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Learning at its Best

The Real Reason for the Arts

I watched a mediocre, meandering speech by Kurt Vonnegut. The video quality was lousy enough for him to look like he was an intellectual ninja, his mouth struggling to catch up with his voice.  And then, he said what I’ve been feeling about education.

“The computer said ‘I’m going to do all the becoming from now on.’ You become by practicing an art no matter how well or badly. And it’s not a way to make a living. And of course the art courses are being cut out of public schools because it’s not a trade. Well, it isn’t a trade. It’s a way to make your soul grow.”

I’m tired of trying to defend the arts and humanities with words like New Economy and Creative Class and innovation. I have never sketched a picture or crafted a poem or conjured up a fantastical, fictional world because I thought it would be a great job skill.

My kids don’t love to draw because they think it will prepare them for a globalized technology. They don’t set out to be creative. They aren’t motivated by an audience or a grade or a prize. There is something deeply human about the creative impulse. They draw, unafraid of how bad it will be.

I’m not opposed to STEM, but I want to see the arts thrive in the classroom. I want to see students paint murals, film documentaries and sketch graphic novels, not because it will “prepare them for the future.” No, I want to see souls grow.

A student from a few years ago created this video. I felt affirmed that we were doing something right in social studies by including the arts:


About John Spencer

I teach. I write. I live. I want to do all three authentically.


4 thoughts on “The Real Reason for the Arts

  1. Thank you for your human-centric post regarding education. I am of a mind that a focus on STEM, notwithstanding how important that bundle of subjects appears to be, will not help most students lead lives that are at all different from the lives of their parents, or of their parents’ parents.

    Posted by Brent Snavely | April 10, 2012, 7:01 am
    • I agree, Brent. And I’m seeing the value in stepping out of the way and watch the art grow – not to disengage completely, but to sit on my hands a bit and let them explore.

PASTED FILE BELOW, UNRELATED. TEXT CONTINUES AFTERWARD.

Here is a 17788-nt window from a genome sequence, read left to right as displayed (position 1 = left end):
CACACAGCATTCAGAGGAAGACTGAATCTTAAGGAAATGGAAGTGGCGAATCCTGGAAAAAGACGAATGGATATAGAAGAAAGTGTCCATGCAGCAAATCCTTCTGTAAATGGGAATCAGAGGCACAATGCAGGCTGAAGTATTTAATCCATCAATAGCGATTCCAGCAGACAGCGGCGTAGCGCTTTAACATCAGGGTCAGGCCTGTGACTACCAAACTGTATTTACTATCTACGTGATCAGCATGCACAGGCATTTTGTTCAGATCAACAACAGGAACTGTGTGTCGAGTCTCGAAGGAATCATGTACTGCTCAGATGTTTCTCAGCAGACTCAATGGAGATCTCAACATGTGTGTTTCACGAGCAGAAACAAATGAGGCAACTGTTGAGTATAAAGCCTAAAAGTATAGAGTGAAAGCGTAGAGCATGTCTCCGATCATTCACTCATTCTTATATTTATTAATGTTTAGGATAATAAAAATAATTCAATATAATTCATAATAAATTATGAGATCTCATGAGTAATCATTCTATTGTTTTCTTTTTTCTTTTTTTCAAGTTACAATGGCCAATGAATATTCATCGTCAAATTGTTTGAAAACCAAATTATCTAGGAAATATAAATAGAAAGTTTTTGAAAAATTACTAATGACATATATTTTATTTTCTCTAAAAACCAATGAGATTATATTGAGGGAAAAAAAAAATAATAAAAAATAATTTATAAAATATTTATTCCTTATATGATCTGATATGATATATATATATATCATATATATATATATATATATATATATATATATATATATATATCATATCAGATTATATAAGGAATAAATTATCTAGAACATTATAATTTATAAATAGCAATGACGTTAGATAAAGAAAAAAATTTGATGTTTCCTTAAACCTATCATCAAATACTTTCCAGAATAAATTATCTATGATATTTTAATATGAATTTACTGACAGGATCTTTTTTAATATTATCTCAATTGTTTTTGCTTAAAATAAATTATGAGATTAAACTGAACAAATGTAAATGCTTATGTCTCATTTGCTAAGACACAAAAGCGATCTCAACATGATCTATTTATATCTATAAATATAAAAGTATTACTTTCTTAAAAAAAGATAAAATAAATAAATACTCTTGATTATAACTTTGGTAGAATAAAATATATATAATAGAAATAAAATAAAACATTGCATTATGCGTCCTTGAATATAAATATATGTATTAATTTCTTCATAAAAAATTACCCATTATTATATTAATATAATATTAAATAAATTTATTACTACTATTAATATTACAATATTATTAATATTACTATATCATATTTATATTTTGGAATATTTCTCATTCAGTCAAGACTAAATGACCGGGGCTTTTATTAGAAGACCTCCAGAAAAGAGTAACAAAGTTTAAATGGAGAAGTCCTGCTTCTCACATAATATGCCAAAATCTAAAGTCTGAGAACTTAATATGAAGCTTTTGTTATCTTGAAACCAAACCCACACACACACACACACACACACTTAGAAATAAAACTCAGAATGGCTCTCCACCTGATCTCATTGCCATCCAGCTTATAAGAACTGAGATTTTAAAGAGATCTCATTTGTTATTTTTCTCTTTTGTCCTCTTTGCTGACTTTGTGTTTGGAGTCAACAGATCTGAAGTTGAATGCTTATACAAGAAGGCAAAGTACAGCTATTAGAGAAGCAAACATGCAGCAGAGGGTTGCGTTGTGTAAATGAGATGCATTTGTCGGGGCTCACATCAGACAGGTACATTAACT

Posted by John T. Spencer | April 11, 2012, 8:49 am
  2. The idea of art making your “soul grow” is so beautiful! I am sure many people long for ways of expressing themselves in just any creative way. Art classes ought to make kids love art – not feel they are not creative or not talented. I am a German and I had to look up “STEM” and found out it is more or less what in Germany is called “MINT”: Mathematik, Informatik, Naturwissenschaften und Technik. Schools and politicians are so into MINT and tend to forget all the rest. And they definitely forget about the arts and anything else that might make school a place worth going to every day.

    Posted by Natali | April 12, 2012, 5:15 am
  3. A big reason for our decision to homeschool a couple of months ago is this persistent emphasis by school, but almost worse, by other parents, on preparing our children for the future. Our emphasis is respecting their humanity and yes, helping their souls grow, even if helping often means simply watching, enjoying and encouraging them choose to do what feeds their souls. As someone with a degree in Philosophy, I whole-heartedly support the Arts and Humanities. I feel like I would have been half a person if I hadn’t been able to pursue such a subject to my hearts content. My husband’s degree is in Engineering but he loved Maths so it made sense, it was pursued because it was a ‘good idea’. We want our children to study whatever they want because they love it – be it Philosophy or Engineering, not because they think it will lead to a bigger pay packet. One of the drivers for how hard my husband works is to help aid them financially if they end up choosing something less commercial but we also hope to bring them up to put less value in material things and more in the happiness you can’t buy! Love your posts.

    Posted by homeschoolingpenny | April 12, 2012, 8:28 am

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